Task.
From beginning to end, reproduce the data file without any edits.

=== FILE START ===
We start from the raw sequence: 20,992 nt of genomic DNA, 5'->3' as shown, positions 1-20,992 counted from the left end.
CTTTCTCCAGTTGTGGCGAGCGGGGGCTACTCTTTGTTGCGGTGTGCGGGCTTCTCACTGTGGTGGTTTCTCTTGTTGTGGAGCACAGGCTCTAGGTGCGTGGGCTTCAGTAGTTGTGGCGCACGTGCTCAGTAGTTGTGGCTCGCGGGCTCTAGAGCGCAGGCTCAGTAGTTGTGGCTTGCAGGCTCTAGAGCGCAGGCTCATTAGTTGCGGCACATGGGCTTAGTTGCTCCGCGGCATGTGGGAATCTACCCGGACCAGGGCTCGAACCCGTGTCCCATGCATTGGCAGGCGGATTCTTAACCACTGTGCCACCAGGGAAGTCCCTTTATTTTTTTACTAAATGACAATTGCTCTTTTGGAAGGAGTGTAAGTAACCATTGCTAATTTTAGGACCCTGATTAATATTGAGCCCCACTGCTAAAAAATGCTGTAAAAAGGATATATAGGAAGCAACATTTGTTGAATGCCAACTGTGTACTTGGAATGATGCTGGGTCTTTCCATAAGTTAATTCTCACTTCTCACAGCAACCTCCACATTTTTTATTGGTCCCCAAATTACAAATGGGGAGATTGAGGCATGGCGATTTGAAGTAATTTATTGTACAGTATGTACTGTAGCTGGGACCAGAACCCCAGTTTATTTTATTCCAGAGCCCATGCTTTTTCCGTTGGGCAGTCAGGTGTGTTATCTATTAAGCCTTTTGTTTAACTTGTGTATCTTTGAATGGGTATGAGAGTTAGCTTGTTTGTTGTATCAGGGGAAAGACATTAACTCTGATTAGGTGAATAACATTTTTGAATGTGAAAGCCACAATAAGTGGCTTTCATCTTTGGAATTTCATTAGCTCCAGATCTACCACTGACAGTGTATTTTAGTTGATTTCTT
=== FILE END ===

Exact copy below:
We start from the raw sequence: 20,992 nt of genomic DNA, 5'->3' as shown, positions 1-20,992 counted from the left end.
CTTTCTCCAGTTGTGGCGAGCGGGGGCTACTCTTTGTTGCGGTGTGCGGGCTTCTCACTGTGGTGGTTTCTCTTGTTGTGGAGCACAGGCTCTAGGTGCGTGGGCTTCAGTAGTTGTGGCGCACGTGCTCAGTAGTTGTGGCTCGCGGGCTCTAGAGCGCAGGCTCAGTAGTTGTGGCTTGCAGGCTCTAGAGCGCAGGCTCATTAGTTGCGGCACATGGGCTTAGTTGCTCCGCGGCATGTGGGAATCTACCCGGACCAGGGCTCGAACCCGTGTCCCATGCATTGGCAGGCGGATTCTTAACCACTGTGCCACCAGGGAAGTCCCTTTATTTTTTTACTAAATGACAATTGCTCTTTTGGAAGGAGTGTAAGTAACCATTGCTAATTTTAGGACCCTGATTAATATTGAGCCCCACTGCTAAAAAATGCTGTAAAAAGGATATATAGGAAGCAACATTTGTTGAATGCCAACTGTGTACTTGGAATGATGCTGGGTCTTTCCATAAGTTAATTCTCACTTCTCACAGCAACCTCCACATTTTTTATTGGTCCCCAAATTACAAATGGGGAGATTGAGGCATGGCGATTTGAAGTAATTTATTGTACAGTATGTACTGTAGCTGGGACCAGAACCCCAGTTTATTTTATTCCAGAGCCCATGCTTTTTCCGTTGGGCAGTCAGGTGTGTTATCTATTAAGCCTTTTGTTTAACTTGTGTATCTTTGAATGGGTATGAGAGTTAGCTTGTTTGTTGTATCAGGGGAAAGACATTAACTCTGATTAGGTGAATAACATTTTTGAATGTGAAAGCCACAATAAGTGGCTTTCATCTTTGGAATTTCATTAGCTCCAGATCTACCACTGACAGTGTATTTTAGTTGATTTCTT